Helping small and medium tech businesses has always been on the agenda of the Department of Trade and Industry’s (DTI). This time, the Government of Japan decided to step up their game and launch a campaign with the focus on developing collaboration between Japan and the Phillippines.
The Department of Trade and Industry invited tech-focused SMBs from Japan to extend their reach to their colleagues from the Philippines and assist them in product and service design. DTI also invited Japanese companies to help the ones from the Philippines launch their products in the market.
The Dawn of New Partnerships
DTI Commercial Counselor and Special Trade Representative, Dita Angara-Mathay, was very honest while giving the statement last Monday: “We hope to ride the crest of the rising wave of Japanese SMEs migrating into the ASEAN region in search of new markets and technology partners.”
She was very clear about the goals and objectives of these efforts. According to her, Japan wants to create value. She added: “We want Japanese firms to partner with like-minded locals to co-create value through synergies that enhance capital efficiencies whether it be in the intellectual capital, HR or finance.”
It appears that the main goal is to motivate Japanese business owners to explore numerous opportunities. They can even partner up with banks and local government units. The Japanese government is standing by to assist them in establishing such delicate arrangements. These actions are supported by the Philippine Trade and Investment Center in Tokyo. They are also working on generating interest in this type of cooperation between Japan and the Philippines.
During the first seven months of 2017, Japan made direct foreign investments worth 171.5 million Philippines pesos ($3.2 million).
The Latest Developments
The latest developments prove the intentions of these two countries. In fact, the first exploratory mission of this type was launched very recently. The goal was to stimulate SMEs from Sanjo City in Niigata Prefecture to partner up with Philippine Companies and help them launch their products. Sanjo City is Japan’s most famous city for metal works.
Ms. Angara-Mathay said that the formalization of such a partnership is also very important. She added that the agency has already facilitated an agreement between a Philippine firm and a Japanese firm to be formalized. According to her, the first goal is to make a memorandum for understanding the standard type of agreement in these relations. We can expect to see the first one being signed in the first quarter of 2019.
This is very important if we want to see more partnerships forming in this framework. Newly signed memorandums of understanding will serve as breadcrumbs for other businesses to follow and find appropriate partners in their industry.
Biotech JP Corp. as an Outstanding Example
Ms. Angara-Mathay stated that they don’t want to achieve something that is brand new and too hard to get to. She used the opportunity to tell us that this type of collaboration already exists. The perfect example is Biotech JP Corp. In the Philippines. Biotech JP Corp. is known for its rice brand Echigo. But what many people don’t know is that this company is the Philippine unit of Niigata-based Biotech Japan Corp.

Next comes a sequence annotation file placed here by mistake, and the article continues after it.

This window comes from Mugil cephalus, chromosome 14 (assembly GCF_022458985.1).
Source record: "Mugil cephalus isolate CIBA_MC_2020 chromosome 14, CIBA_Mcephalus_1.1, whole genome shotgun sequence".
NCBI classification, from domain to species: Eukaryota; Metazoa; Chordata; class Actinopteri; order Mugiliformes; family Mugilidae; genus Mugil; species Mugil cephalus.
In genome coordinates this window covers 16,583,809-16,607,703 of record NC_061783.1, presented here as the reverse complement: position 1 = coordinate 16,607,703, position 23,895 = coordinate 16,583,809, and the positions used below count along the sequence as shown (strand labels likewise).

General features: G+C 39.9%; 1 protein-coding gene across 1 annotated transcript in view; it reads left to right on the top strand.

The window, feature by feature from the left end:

The end product which is intended for patients with kidney diseases is a result of the cooperation between Philippine and Japanese companies. It was developed from a local Philippine rice strain. But the fermentation technology used to develop Echigo comes from Japan.
We’ve decided to dig a little bit deeper only to discover that Biotech Japan Corp has signed a Letter of Intent way back in 2015. The same year, they have launched the Echigo brand in the Philippines. Today, Biotech JP Corp. has a research and development center in this country as well as production facilities in Batangas.
Ms. Angara-Mathay had few words to say about this specific case: “BTJ is a perfect example of how a DTI field office plays a highly effective role in shepherding a Japanese SME that ventured into unknown business territory, leveraged on a talented pool of workers, used indigenous material inputs, integrate these with Japanese technology to develop a new product with high social impact in agriculture (farmers) and medicine (patients) for the Philippine domestic market. From our country’s base, we can expand to the region.”
The chairman, Kiyosada Egawa also hopes that this is an amazing opportunity for both Japan and the Philippines. The Philippines can serve as a springboard to ASEAN for the sales and distribution of the rice brand in question. But there also so many other opportunities worth pursuing.
Japanese businessmen are running on budgets that allow them to make direct investments. When we take a closer look at the current year and the last one, we can conclude that the budget, as well as the interest for direct investments, has increased. For instance, during the first seven months of 2017, Japan made direct foreign investments worth 171.5 million Philippines pesos ($3.2 million).
We can see that a lot has changed in 2018. In the first seven months of the current year, foreign direct investments totaled 2.65 billion Philippines pesos ($49 million). It’s clear that Japan is the top source of foreign direct investments two years in a row.
Thanks to the conjoined efforts of the Philippines and Japan governments, we can expect to see many other fruitful partnerships emerging. The Philippines have a lot to offer to Japanese businessmen, and vice versa. This is why it is safe to assume that all of the partnerships formed under the supervision of DTI are bound to turn into long-term solutions.